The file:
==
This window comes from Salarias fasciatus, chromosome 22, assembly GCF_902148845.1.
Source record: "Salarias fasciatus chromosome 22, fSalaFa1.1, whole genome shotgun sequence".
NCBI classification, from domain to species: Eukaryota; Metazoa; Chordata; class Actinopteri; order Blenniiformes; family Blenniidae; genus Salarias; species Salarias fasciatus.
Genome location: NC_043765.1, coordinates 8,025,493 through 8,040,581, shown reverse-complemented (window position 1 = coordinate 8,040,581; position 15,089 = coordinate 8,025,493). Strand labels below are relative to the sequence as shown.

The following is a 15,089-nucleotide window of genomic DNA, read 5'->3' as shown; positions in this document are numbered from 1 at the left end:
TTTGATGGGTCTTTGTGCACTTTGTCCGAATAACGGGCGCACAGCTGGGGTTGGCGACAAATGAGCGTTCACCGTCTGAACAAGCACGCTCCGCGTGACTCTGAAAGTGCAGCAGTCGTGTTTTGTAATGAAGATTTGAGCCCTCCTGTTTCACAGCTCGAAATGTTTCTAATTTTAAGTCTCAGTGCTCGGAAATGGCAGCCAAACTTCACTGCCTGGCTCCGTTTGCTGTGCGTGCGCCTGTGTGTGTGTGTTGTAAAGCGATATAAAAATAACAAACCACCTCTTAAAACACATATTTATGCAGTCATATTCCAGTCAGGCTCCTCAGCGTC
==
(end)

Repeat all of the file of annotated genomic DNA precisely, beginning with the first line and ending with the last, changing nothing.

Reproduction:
This window comes from Salarias fasciatus, chromosome 22, assembly GCF_902148845.1.
Source record: "Salarias fasciatus chromosome 22, fSalaFa1.1, whole genome shotgun sequence".
NCBI classification, from domain to species: Eukaryota; Metazoa; Chordata; class Actinopteri; order Blenniiformes; family Blenniidae; genus Salarias; species Salarias fasciatus.
Genome location: NC_043765.1, coordinates 8,025,493 through 8,040,581, shown reverse-complemented (window position 1 = coordinate 8,040,581; position 15,089 = coordinate 8,025,493). Strand labels below are relative to the sequence as shown.

The following is a 15,089-nucleotide window of genomic DNA, read 5'->3' as shown; positions in this document are numbered from 1 at the left end:
TTTGATGGGTCTTTGTGCACTTTGTCCGAATAACGGGCGCACAGCTGGGGTTGGCGACAAATGAGCGTTCACCGTCTGAACAAGCACGCTCCGCGTGACTCTGAAAGTGCAGCAGTCGTGTTTTGTAATGAAGATTTGAGCCCTCCTGTTTCACAGCTCGAAATGTTTCTAATTTTAAGTCTCAGTGCTCGGAAATGGCAGCCAAACTTCACTGCCTGGCTCCGTTTGCTGTGCGTGCGCCTGTGTGTGTGTGTTGTAAAGCGATATAAAAATAACAAACCACCTCTTAAAACACATATTTATGCAGTCATATTCCAGTCAGGCTCCTCAGCGTC